According to Gartner, voice search will be the fastestgrowing mobile search channel in 2018, and comScore predicts 50% of all searches will be made by voice in 2020. Google’s aim is to improve its ‘Answer Box’ to provide the most accurate and best content. The same principle works for Google Home and Alexa, which are focusing on the best products and services to ensure good experiences for consumers. We’ll see intelligent services learn not just to talk to us but to learn to recognise emotion, engage and have meaningful conversations.
The big tech companies – Google, Amazon, Microsoft and Apple – are fighting to deepen consumer engagement by embedding their assistant platforms across all consumer electronics. Other companies recognise the need to improve time to market through collaboration, partnerships and open platforms. For example, numerous car manufacturers are integrating voice assistants into their 2018 and 2019 models, and Samsung is bringing its voice assistant Bixby to its smart TV sets and Family Hub fridges.
By the end of 2018, voice will have changed the way devices and applications are designed, and will be on the way to becoming the primary interface by which we engage with technology and the world around us.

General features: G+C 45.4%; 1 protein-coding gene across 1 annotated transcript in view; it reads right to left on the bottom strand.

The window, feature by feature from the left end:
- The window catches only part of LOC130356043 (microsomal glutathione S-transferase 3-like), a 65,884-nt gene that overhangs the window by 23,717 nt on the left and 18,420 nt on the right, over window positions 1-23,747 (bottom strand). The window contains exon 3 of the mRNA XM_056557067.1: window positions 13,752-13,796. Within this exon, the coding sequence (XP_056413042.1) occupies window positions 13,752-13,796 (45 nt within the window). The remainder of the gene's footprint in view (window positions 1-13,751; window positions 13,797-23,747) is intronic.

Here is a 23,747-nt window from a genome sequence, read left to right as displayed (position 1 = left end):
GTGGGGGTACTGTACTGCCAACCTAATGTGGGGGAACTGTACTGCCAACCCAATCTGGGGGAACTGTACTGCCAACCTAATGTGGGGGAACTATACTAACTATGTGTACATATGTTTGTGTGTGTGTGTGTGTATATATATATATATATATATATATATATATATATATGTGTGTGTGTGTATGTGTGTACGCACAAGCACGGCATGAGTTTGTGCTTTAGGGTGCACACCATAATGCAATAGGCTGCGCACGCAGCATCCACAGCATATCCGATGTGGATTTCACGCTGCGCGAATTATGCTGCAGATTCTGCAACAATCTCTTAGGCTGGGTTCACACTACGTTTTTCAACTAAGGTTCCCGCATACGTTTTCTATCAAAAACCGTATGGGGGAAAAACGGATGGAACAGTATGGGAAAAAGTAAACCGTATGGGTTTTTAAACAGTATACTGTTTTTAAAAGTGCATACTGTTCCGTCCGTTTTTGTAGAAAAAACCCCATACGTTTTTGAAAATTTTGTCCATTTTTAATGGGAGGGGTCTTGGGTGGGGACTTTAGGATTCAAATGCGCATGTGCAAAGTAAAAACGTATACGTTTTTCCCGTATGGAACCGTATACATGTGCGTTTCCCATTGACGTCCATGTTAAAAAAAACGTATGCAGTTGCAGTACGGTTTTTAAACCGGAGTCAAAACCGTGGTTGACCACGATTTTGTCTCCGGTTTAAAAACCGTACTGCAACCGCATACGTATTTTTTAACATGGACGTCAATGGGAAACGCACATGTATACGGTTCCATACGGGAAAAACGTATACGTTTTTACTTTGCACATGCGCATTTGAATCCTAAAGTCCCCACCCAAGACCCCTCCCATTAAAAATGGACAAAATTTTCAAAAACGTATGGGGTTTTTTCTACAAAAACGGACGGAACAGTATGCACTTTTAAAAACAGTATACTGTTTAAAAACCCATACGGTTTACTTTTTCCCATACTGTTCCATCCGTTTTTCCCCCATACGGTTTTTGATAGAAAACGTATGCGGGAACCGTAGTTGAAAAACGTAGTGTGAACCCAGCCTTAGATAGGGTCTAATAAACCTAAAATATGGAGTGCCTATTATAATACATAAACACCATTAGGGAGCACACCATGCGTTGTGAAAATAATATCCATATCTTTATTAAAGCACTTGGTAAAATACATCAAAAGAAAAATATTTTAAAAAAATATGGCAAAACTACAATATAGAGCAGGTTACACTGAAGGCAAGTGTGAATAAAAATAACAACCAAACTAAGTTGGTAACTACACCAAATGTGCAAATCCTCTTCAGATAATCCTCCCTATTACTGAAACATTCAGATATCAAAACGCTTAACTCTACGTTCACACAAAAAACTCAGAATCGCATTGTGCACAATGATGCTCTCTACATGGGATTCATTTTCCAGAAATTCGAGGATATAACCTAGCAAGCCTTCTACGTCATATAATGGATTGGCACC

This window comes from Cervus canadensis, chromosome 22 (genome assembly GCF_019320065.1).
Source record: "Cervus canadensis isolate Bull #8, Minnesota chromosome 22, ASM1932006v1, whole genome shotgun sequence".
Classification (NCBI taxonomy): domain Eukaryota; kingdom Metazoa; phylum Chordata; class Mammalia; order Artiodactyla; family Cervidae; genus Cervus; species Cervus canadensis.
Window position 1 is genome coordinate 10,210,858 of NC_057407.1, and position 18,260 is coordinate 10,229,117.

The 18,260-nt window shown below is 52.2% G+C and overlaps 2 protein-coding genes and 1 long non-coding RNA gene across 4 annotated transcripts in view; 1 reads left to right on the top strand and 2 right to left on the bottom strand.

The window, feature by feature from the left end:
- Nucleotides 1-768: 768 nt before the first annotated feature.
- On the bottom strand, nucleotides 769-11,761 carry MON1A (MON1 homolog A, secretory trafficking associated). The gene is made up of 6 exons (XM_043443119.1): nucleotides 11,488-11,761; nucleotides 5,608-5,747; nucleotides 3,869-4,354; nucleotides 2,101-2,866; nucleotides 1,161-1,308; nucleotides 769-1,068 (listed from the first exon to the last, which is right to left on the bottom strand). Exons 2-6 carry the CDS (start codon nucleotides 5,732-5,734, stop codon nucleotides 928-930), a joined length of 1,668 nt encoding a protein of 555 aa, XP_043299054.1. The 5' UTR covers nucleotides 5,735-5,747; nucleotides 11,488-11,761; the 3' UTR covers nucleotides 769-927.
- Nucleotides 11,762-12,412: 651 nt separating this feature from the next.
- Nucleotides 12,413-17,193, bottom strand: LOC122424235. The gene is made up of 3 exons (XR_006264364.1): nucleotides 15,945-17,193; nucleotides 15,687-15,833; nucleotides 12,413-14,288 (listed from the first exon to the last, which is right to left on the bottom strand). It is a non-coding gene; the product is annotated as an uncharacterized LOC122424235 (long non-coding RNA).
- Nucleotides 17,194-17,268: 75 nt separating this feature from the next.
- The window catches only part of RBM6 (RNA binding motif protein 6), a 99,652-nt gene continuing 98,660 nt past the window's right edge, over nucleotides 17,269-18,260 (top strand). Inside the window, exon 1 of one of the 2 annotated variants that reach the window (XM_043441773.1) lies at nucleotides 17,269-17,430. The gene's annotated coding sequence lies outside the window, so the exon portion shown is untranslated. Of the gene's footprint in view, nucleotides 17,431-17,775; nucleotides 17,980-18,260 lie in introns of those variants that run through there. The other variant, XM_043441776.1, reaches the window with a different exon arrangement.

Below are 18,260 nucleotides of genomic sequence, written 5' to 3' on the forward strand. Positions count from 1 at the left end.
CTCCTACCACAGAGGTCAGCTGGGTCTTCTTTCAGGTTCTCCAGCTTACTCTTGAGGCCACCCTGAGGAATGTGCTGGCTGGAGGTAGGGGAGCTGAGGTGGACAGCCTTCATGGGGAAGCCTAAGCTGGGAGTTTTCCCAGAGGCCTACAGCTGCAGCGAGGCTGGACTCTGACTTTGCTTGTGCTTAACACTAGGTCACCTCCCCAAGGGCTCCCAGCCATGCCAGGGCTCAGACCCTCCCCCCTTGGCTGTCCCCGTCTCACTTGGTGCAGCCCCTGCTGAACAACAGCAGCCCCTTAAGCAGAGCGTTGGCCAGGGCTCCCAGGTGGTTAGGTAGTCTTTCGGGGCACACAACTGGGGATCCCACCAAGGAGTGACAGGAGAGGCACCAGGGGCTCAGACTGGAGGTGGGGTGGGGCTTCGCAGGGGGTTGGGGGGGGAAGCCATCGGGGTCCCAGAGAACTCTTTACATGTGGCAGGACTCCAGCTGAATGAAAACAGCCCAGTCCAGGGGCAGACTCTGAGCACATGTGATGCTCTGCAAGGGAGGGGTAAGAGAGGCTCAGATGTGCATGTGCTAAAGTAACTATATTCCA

What does this mean for marketers?
As consumers become accustomed to digital assistants, they will start to expect more from them. They’ll seek out virtual personalities that have the power to entertain, educate, befriend and heal. For smart brands, it’s time to start thinking beyond virtual assistance – and about true virtual companionship.
In the immediate future, device manufacturers are banking on voice-enabled devices to usher in a new era of smart homes controlled by the gadgets they sell. The winning virtual assistant will be the one that first achieves ubiquity. It’s about doing everything, and being everywhere.
Big leaps in voice interaction require large volumes of data for machine learning to crunch. Marketers will need to have a comprehensive data strategy in place to improve the value of their services.
As shopping powered by voice technology gains traction, marketers will rethink their business models. Modern voice systems are built around conversations, through intelligent multi-stage conversational interfaces, so brands will have to make shopping for their products and services an intuitive experience. Brands should also look out for new opportunities as the likes of Amazon and Google seek to monetise their smart speakers, by ads or other commercial partnerships.